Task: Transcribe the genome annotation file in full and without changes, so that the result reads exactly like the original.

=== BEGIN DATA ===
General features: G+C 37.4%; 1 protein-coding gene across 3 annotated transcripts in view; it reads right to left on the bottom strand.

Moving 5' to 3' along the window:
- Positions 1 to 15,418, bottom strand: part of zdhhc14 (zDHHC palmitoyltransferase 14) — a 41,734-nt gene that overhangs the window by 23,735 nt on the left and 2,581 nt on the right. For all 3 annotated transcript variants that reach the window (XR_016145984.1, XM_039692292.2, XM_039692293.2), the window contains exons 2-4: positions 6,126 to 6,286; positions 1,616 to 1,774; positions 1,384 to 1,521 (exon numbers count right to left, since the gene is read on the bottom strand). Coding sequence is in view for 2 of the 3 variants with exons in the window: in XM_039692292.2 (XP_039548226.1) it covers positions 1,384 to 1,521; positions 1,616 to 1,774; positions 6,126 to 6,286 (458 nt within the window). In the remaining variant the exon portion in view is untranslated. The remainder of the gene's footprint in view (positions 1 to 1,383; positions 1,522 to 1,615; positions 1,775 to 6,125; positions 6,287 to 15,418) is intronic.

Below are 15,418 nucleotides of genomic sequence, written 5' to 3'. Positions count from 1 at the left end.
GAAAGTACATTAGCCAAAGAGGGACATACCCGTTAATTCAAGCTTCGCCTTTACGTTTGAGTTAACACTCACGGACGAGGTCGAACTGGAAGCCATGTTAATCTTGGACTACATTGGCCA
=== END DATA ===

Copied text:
General features: G+C 37.4%; 1 protein-coding gene across 3 annotated transcripts in view; it reads right to left on the bottom strand.

Moving 5' to 3' along the window:
- Positions 1 to 15,418, bottom strand: part of zdhhc14 (zDHHC palmitoyltransferase 14) — a 41,734-nt gene that overhangs the window by 23,735 nt on the left and 2,581 nt on the right. For all 3 annotated transcript variants that reach the window (XR_016145984.1, XM_039692292.2, XM_039692293.2), the window contains exons 2-4: positions 6,126 to 6,286; positions 1,616 to 1,774; positions 1,384 to 1,521 (exon numbers count right to left, since the gene is read on the bottom strand). Coding sequence is in view for 2 of the 3 variants with exons in the window: in XM_039692292.2 (XP_039548226.1) it covers positions 1,384 to 1,521; positions 1,616 to 1,774; positions 6,126 to 6,286 (458 nt within the window). In the remaining variant the exon portion in view is untranslated. The remainder of the gene's footprint in view (positions 1 to 1,383; positions 1,522 to 1,615; positions 1,775 to 6,125; positions 6,287 to 15,418) is intronic.

Below are 15,418 nucleotides of genomic sequence, written 5' to 3'. Positions count from 1 at the left end.
GAAAGTACATTAGCCAAAGAGGGACATACCCGTTAATTCAAGCTTCGCCTTTACGTTTGAGTTAACACTCACGGACGAGGTCGAACTGGAAGCCATGTTAATCTTGGACTACATTGGCCA